After a visit last year to ABC No Rio, a former squat building turned community space still very much awaiting its day for the ambitious makeover plans to get underway, I didn’t know what to expect from Umbrella House. The latter is a former East Village squat that, after years of push and pull with the city over legalization, became a fully legal, limited-equity affordable housing co-op. But then I caught up with Steven Englander, who now works at his former residence ABC No Rio and has lived at Umbrella House for about 16 years.
The Rent Guidelines Board met last Thursday ahead of voting to determine the maximum allowable rent increase for rent regulated apartments throughout New York City. The same review happens annually, but this year there’s a special sense of urgency as rents continue to rise amidst falling incomes and a precipitous drop in rent regulated housing stock, which account for some 1 million homes in the city. Proponents of rent regulation agree that the system is badly in need of reform, but it remains to be seen what exactly that might look like when Albany revisits the rent regulation laws, which expire on June 15. Many affordable housing advocates are worried that powerful real estate interests might prevail. But for now, it’s up to the RGB to decide whether or not to continue on a course of raising rents for rent regulated tenants or take the advice of some lawmakers and freeze rents.
You’d have to be living under a rock to be surprised to hear Bushwick is undergoing some explosive changes. It feels like streetscapes here are transforming faster than anywhere else in the city and many longtime residents feel they’re losing grip on their neighborhood. But Bushwick is in a strange limbo right now. While the northeast corner is bubbling over with ritzy new restaurants, bars, clothing stores, and art galleries, all increasingly patronized by German tourists and chiseled young bro dudes with man buns, for now at least the southern section closer to the graveyard has resisted these striking demographic shifts and skyrocketing rents. “We need to make moves now,” explained Drew Vanderburg, a resident of Bushwick and a graduate student at Parsons in the Design and Urban Ecologies program.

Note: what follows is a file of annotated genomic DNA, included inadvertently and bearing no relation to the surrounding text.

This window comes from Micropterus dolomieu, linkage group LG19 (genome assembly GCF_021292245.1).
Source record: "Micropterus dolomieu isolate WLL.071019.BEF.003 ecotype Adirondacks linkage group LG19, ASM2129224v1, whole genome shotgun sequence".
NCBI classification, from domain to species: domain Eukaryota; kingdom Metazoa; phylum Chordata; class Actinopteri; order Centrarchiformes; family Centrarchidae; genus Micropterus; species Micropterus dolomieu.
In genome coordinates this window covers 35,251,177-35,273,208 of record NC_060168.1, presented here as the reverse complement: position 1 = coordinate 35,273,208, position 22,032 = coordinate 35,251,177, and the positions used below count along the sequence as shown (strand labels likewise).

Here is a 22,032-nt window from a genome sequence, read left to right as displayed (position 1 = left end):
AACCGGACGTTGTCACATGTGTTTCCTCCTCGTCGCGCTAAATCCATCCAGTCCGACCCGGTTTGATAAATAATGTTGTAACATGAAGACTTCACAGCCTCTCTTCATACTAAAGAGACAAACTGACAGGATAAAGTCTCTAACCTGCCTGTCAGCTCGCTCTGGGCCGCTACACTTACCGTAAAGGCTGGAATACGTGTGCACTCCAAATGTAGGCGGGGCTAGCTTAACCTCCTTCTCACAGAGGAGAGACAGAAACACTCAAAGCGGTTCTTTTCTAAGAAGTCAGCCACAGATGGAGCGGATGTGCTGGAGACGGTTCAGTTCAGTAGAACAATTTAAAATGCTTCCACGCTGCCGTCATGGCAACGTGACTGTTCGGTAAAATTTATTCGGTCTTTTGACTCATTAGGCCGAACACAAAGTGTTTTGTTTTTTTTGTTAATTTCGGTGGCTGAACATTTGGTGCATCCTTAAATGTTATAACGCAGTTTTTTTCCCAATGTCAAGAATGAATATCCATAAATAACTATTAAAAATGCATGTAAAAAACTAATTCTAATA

“When you look at Williamsburg, you hear about The Edge, right?” says Ryan Black. “You hear about Northside Piers—these projects on the waterfront that were built with an average unit size of like 850 square feet.” These residences were catering to first-time home-buyers, he says, and now the neighborhood is ready to move past that.
There’ll soon be twice the Vice on North 11th Street.
“Basically, I fell in love with it,” he says. Six years ago, when Ricardo began making plans to open a coffee shop, he dreamed of securing a location on Stuyvesant.
Six years ago, Josefina Blanc, a former photography editor at Art & Commerce, found herself priced out of Bushwick when the rent on the 10,000 sq. ft. loft shot up from $2,500 to $8,000. Her husband, a performance artist now represented by a gallery in Chelsea, had spent years renovating the space with the understanding that, in exchange, the rent would remain stable, but efforts to appeal to their landlord were in vain. The couple decided to call it quits and moved to South Carolina that year.
In a move fittingly symbolic for a paper whose corporate overlords flew in to lay off some of its most venerated, tenured writers, the Village Voice is moving out of the Village — where it’s been, of course, since 1955 — to an office tower in the Financial District. The move is scheduled for sometime in August.
The new offices are located on the twenty-first floor of an office building at 80 Maiden Lane. Also in the building are the International Gay and Lesbian Human Rights Commission, Catholic Charities of the Archdiocese of New York, the New York offices of the National Gay and Lesbian Task Force, and the Department of Investigation for the City of New York. According to a realtor at Winick Realty Group, the sandwich chain Jersey Mike’s will be opening its first Manhattan location in the building’s ground-floor retail space over the summer.